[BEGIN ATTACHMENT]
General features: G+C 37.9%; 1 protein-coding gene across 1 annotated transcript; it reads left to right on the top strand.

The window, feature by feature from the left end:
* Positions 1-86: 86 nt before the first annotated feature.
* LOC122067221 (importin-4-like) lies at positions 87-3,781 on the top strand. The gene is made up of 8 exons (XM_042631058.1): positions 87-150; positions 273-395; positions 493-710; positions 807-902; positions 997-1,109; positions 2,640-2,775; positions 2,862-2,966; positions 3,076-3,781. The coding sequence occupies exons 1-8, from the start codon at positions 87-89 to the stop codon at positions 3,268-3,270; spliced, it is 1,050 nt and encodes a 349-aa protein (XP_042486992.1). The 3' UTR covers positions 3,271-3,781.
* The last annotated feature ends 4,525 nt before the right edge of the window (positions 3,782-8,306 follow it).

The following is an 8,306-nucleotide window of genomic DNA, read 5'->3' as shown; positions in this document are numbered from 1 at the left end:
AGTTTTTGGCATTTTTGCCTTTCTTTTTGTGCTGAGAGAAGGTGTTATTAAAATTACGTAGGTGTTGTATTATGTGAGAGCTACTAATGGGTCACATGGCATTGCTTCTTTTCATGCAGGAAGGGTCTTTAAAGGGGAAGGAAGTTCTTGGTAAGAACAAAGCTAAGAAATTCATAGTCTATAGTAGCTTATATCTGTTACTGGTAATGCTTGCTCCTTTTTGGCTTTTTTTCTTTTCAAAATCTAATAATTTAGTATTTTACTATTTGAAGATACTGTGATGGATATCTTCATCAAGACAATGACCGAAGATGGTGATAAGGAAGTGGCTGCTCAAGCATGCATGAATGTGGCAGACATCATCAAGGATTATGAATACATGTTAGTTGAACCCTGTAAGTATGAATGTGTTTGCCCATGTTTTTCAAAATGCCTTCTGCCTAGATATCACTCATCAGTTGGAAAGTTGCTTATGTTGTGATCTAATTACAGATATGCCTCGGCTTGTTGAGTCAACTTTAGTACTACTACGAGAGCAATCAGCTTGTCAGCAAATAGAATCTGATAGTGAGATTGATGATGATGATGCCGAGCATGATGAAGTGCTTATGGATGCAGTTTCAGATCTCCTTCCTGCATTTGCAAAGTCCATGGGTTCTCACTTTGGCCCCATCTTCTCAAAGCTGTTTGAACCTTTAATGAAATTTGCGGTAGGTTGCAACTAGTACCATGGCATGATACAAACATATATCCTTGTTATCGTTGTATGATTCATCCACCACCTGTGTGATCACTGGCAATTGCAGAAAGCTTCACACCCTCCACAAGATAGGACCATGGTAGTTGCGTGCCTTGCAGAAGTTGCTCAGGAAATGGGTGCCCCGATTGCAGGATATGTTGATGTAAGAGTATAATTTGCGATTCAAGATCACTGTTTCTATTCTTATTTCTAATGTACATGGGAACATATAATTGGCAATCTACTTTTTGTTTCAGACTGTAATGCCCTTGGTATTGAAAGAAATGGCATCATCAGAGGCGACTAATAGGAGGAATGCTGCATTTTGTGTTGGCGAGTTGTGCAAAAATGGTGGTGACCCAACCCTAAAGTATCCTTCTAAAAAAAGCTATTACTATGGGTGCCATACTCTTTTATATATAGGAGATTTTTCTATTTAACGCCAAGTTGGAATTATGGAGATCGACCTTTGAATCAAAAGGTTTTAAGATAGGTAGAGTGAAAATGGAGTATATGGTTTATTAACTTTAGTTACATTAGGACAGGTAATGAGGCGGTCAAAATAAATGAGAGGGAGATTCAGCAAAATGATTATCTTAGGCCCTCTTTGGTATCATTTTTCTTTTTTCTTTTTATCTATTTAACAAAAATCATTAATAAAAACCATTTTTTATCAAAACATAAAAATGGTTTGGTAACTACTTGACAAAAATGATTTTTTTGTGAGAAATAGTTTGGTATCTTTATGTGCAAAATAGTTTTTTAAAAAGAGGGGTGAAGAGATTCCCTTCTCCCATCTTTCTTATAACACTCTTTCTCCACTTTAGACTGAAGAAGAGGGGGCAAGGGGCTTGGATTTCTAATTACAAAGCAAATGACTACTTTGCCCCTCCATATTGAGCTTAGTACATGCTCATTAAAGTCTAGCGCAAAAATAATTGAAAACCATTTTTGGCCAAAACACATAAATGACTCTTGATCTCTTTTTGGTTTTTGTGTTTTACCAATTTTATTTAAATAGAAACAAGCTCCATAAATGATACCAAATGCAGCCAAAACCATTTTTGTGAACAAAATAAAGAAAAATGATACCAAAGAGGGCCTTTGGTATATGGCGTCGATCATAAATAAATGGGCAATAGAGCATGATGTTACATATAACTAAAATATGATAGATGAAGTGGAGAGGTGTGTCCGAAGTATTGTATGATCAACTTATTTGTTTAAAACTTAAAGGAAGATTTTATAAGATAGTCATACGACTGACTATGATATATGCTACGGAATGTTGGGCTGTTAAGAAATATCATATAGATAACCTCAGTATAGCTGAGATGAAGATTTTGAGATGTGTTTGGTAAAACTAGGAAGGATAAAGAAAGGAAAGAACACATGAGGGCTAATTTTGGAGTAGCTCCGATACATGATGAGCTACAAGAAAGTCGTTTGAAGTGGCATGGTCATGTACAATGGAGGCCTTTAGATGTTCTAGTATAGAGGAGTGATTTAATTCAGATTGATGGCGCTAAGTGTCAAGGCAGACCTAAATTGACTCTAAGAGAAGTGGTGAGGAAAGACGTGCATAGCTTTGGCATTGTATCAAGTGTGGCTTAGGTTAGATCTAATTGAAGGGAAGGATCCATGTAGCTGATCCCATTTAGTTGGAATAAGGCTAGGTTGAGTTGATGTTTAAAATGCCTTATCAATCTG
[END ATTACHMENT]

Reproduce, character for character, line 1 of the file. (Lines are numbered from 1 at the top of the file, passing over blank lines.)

General features: G+C 37.9%; 1 protein-coding gene across 1 annotated transcript; it reads left to right on the top strand.